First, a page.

NZBGFC submission regards introduction of
50 new species to the QMS
Patron: G S Traill
Chairman: J A Romeril
Secretary: R T Nelson (Mrs)
Telephone: 09 433 9648
Fax: 09 433 9640
PO Box 93
1 February 2002
Ministry of Fisheries
Private Bag 14
Introduction of New Species or Stocks into the QMS
- Please accept the following submission on behalf of the NZ Big Game Fishing Council. We are a national organisation representing 58 fishing clubs with a total of 31,000 financial members. In recent years our membership has expanded beyond the traditional deep sea angling clubs to include many local clubs targeting inshore species.
- Kingfish and kahawai are very important non-commercial species in New Zealand. Recreational fishers report a marked decline in availability since the introduction of the QMS. As fishing companies bought up quota and leased it back to fishermen this produced incentives to catch non-QMS species. Prior to the Fisheries Act 1996 there was also the incentive of establishing catch history to a larger share of future quota allocations.
- For several years NZBGFC has been asking for the Ministry to help develop a harvest strategy for kingfish and kahawai before they are introduced to the quota system.
- In 1999 we made written and oral submissions on the Fisheries Amendment Act (No. 2) to the Primary Production Select Committee asking that the underlying management issues in the kingfish and kahawai fisheries be addressed before allocating commercial fishing rights in perpetuity.
- The Minister stated in his Preliminary View letter of 22 June 2000 "In regard to kingfish, I acknowledge that the proposed regulatory changes "(removal of the trawl exemption to MLS) "will assist the management of this fishery. However, I am aware that they will not be regarded as sufficient to address some of the issues raised by fishers concerning kingfish. Putting aside the issue of whether or not kingfish should be introduced into the QMS, I would like to receive submissions from stakeholders on other possible management actions that could be taken in the near future to ensure the sustainability of this valuable species. For example, should research be conducted to determine the value of increasing the minimum legal size beyond 65cm?"
- The NZBGFC submission to the Minister on the Review of Sustainability Measures that year asked for a "new management approach to the kingfish fishery. Specifically, moving away from Maximum Sustainable Yield (MSY) as a management goal" and developing a harvest strategy based on Optimum Yield. We also asked "that kingfish be managed as a recreational fishery"
- The furor over the large kingfish "by-catch" by some pilchard purse seine vessels prompted the Ministry to introduce regulatory controls in that fishery but did not go further and develop a harvest strategy for kingfish.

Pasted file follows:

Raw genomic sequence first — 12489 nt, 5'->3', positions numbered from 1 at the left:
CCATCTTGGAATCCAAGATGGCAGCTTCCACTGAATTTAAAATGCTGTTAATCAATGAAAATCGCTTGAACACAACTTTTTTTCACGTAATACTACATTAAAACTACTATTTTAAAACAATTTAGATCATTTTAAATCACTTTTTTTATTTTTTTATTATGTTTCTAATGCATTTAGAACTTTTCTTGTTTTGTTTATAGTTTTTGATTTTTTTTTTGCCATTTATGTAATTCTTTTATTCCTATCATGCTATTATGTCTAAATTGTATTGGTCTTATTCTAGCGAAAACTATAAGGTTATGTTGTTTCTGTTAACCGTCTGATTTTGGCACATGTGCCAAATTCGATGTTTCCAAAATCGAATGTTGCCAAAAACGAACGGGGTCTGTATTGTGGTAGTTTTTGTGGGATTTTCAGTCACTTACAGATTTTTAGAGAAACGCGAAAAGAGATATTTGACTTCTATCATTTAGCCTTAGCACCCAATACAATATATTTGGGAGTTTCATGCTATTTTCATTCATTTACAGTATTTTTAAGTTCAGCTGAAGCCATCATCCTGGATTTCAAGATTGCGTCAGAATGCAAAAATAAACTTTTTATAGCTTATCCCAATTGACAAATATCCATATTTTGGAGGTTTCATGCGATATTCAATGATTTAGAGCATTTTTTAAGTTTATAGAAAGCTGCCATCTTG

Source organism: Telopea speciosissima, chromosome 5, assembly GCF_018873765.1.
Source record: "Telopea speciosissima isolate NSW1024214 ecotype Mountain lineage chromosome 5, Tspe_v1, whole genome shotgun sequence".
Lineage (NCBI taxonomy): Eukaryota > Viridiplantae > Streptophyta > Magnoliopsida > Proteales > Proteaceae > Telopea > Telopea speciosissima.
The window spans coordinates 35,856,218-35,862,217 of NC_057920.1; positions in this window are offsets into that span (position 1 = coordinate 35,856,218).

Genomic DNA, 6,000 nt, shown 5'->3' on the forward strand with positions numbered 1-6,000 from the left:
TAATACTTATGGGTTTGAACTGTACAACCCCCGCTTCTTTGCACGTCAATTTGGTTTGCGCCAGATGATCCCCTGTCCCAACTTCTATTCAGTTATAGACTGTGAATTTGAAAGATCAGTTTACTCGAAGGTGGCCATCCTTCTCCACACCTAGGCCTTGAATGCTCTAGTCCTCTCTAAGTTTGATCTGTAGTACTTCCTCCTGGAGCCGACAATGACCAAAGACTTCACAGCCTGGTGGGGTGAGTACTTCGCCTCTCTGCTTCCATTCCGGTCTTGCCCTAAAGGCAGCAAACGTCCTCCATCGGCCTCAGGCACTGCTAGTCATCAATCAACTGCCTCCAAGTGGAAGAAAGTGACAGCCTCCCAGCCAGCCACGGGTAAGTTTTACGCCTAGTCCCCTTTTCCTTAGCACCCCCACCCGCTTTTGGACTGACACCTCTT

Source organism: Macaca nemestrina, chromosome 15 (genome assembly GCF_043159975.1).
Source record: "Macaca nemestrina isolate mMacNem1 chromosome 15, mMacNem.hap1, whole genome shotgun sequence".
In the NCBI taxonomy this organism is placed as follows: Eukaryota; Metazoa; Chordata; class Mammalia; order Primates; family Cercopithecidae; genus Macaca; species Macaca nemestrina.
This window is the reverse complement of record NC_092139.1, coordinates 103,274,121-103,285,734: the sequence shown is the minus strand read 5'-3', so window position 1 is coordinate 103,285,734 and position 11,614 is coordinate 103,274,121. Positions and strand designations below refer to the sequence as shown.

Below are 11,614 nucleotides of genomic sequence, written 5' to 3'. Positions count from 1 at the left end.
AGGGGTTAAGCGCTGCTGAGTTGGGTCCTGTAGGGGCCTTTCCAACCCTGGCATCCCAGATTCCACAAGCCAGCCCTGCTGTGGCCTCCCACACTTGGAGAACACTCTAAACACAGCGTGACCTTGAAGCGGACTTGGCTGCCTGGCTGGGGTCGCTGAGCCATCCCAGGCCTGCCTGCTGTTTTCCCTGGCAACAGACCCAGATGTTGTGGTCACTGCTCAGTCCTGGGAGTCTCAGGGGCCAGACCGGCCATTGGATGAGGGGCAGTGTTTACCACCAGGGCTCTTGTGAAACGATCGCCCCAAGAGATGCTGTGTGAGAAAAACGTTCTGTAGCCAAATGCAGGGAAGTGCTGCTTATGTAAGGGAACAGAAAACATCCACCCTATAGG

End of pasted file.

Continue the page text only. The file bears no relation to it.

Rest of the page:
- As part of a policy development project at the NZBGFC AGM in 2000 delegates from all 50 clubs represented at that meeting determined that the Council should pursue non-commercial status for kingfish and kahawai.
Kingfish proposed introduction to the QMS 2003
- Non-commercial status for kingfish is the preferred management approach because it is a long-lived top predator and an icon species for customary, recreational and tourist fishers. The size of the non-commercial harvest and its economic value is greater than the commercial catch but these values are threatened as the size of kingfish available declines. The Quota Management System (QMS) is good at allocating property rights among commercial fishers but is useless at stopping the fishing out of resident fish around isolated reefs (serial deletion).
- The recreational harvest of kingfish was estimated in the 1996 National telephone / diary survey to be between 350 and 410 tonnes. The 2000 national recreational harvest survey identified a much higher fisher prevalence than in 1996 and inadequacies in the previous survey technique. Harvest estimates for 2000 are still under review but it seems likely that the recreational kingfish harvest that year was around 800 tones. Add to this the Maori customary harvest and it is clear that kingfish is predominantly a non-commercial fish. It is also clear that the commercial kingfish harvest (range 550 tonnes in 1991-92 to 270 tonnes in 1999-2000) is a very minor component of the total inshore commercial catch.
- The recreational kingfish fishery is an important contributor to local economies in the Bay of Plenty and Northland and East Cape. There are specialist tourist charter fisheries at White Island, the Bay of Islands and Tolaga Bay in particular and potential for development in other areas. The Ministry contracted an economic survey of recreational fishers (REC9801) that estimated the annual recurrent expenditure on the kingfish fishery at $128 million. This figure does not include the purchase or maintenance of capital items - rods, reels or boats - used in the fishery.
- A healthy recreational and customary fishery for kingfish in New Zealand is a valuable asset for the country. In our view the economic, social and cultural importance of the non-commercial kingfish fishery is greater than its commercial value. But the quality of the fishery must be maintained by adopting a harvest strategy that allows good numbers of kingfish to reach a metre in length. This is also vital to maintain the productivity of the fishery as 50% maturity of female kingfish is reached at 94 cm (McKenzie et al 2001).
- The Ministry state in their Final Advice Paper on the introduction of species into the QMS (3 October 2001) that it is Mfish's current policy in relation to non-QMS management to introduce commercially fished species into the QMS. We note that with the introduction of anchovy, sprat and proposed introduction of seaweed and surf clam species the Ministry is also proposing to introduce species that are not commercially fished as well.